Bridges are very useful for joining networks made of different media types together into larger networks, and keeping network segments free of data that doesn't belong in a particular segment.
More helpful home networking techie talk: DHCP servers will work fine across Bridges, or if you assign your own IP addresses: you should then use the same first 3 "octets" of the IP address for all devices on each network being bridged (Example: 192.168.0.X)
Switches are the same thing as bridges, but usually allow multiple connections with the same flavor (A very popular example of a flavor is 10/100BaseT).
Switches can be used in heavily loaded (the load refers to the amount of traffic on the network) communications networks to isolate data flow and improve performance. In a switch, data between two lightly used computers will be isolated from data intended for a heavily used computer, for example. Or in the opposite case, there exist "auto sensing" switches that allow mixing of 10 and 100Mbps connections seamlessly so that the slower 10Mbps transfer won't slow down the faster 100Mbps flow (Mbps refers to the bandwidth or capacity of the communications channel in millions of bits per second – the bps refers to the number of bits per second that can flow down that path – and a bit is one binary value of 0 or 1, on or off).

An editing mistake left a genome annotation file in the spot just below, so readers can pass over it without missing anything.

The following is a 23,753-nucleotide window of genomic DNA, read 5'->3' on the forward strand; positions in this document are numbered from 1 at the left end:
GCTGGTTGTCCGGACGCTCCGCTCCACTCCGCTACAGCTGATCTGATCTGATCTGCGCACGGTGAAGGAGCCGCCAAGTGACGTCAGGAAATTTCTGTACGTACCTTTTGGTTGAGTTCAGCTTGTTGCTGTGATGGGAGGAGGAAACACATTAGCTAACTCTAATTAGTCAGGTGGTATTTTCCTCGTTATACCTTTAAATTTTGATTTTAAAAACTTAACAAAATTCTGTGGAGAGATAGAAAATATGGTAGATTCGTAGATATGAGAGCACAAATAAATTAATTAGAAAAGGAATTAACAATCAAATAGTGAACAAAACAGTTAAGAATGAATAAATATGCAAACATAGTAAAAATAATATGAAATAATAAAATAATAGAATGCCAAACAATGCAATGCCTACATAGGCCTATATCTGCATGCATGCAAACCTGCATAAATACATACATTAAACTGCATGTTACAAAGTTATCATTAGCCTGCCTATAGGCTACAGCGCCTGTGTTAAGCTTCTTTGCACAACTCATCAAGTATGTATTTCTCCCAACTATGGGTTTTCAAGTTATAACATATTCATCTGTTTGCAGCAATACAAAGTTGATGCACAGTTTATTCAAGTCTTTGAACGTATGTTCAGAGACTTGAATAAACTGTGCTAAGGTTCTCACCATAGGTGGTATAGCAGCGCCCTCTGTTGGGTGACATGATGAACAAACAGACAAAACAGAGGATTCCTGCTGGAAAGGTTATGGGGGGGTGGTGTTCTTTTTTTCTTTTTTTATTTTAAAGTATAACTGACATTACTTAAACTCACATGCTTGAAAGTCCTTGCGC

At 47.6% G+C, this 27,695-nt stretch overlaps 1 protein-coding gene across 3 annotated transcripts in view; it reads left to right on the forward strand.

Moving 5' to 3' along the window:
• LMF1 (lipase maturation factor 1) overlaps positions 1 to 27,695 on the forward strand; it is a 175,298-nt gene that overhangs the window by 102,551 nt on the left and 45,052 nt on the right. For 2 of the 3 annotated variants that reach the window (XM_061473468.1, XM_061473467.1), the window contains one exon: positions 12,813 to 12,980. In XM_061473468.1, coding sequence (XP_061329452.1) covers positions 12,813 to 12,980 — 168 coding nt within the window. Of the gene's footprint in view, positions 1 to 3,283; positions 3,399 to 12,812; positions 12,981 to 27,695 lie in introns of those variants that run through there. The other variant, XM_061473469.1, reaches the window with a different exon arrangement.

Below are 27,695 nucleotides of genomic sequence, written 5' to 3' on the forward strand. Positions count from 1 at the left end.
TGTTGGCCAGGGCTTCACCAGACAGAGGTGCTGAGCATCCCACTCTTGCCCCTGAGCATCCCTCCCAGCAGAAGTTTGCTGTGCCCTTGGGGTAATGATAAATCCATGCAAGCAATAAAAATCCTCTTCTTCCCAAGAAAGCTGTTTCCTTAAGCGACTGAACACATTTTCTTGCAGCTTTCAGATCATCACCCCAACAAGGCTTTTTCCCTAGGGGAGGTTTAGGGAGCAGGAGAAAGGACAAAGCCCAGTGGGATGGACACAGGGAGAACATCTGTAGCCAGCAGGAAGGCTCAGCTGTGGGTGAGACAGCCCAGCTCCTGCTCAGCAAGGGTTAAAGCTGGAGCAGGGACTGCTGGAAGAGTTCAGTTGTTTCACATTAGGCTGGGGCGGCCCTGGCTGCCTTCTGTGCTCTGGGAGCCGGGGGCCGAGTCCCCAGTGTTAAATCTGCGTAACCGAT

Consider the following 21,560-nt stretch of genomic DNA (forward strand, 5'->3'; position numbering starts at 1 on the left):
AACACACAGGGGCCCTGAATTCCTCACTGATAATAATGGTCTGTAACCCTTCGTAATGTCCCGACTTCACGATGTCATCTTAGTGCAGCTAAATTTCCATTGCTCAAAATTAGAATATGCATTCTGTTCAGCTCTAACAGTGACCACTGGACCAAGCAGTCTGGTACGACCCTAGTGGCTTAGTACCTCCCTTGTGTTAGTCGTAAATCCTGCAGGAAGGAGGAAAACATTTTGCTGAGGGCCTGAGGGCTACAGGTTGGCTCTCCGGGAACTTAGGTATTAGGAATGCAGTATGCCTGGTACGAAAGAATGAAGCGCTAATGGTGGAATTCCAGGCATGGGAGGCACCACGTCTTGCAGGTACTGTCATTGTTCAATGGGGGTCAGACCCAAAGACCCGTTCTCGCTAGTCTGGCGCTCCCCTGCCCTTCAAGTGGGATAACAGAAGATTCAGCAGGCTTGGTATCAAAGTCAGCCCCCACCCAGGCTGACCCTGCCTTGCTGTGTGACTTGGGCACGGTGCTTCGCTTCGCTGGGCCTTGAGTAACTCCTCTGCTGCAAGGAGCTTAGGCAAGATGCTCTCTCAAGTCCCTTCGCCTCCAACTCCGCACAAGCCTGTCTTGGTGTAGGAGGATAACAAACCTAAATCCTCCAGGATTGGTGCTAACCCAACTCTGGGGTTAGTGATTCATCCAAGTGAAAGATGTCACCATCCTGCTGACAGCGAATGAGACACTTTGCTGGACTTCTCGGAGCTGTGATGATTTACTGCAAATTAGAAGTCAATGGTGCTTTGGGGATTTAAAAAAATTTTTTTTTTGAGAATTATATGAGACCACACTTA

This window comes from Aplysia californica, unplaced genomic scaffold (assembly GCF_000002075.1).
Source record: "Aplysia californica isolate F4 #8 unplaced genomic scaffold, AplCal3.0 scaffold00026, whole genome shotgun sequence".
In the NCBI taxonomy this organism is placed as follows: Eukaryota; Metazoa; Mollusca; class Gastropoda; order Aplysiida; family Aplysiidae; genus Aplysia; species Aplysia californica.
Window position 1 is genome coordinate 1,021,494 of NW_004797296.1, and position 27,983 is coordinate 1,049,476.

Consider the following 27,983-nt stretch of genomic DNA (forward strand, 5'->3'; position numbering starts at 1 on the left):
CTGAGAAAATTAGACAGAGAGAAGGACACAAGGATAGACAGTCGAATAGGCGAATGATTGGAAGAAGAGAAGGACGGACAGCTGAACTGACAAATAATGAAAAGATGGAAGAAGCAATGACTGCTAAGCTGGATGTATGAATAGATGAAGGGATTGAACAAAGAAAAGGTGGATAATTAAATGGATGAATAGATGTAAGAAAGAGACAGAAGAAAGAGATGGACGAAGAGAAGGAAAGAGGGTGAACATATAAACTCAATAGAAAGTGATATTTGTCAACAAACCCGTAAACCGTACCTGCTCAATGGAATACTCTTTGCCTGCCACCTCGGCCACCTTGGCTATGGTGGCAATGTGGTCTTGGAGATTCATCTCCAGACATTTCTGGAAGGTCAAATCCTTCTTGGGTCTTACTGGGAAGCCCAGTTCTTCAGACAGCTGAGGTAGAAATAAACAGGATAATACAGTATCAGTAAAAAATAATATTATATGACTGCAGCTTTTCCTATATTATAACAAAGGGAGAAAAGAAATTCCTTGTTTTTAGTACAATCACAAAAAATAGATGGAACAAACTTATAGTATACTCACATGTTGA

Although switch prices are dropping so that there is very little difference from hub prices because most home users get very little, if any, advantage from switches, even when sharing broadband (connections with a high bps compared to dial-up, low, bps communication connections) Internet connections. Broadband connections for most users are in the 1Mbps to 2Mbps range, far below the 10Mbps speeds that the hubs and switches can handle. Since you share that bandwidth within your network, you can see that a speedy 100BaseT connection wouldn’t even breaking a sweat when you're using the Internet on a home network (since it could handle 25 to 50 such broadband connections being used to full capacity – something we haven’t been doing with typical Web applications – but the popularity of video applications is starting to change that).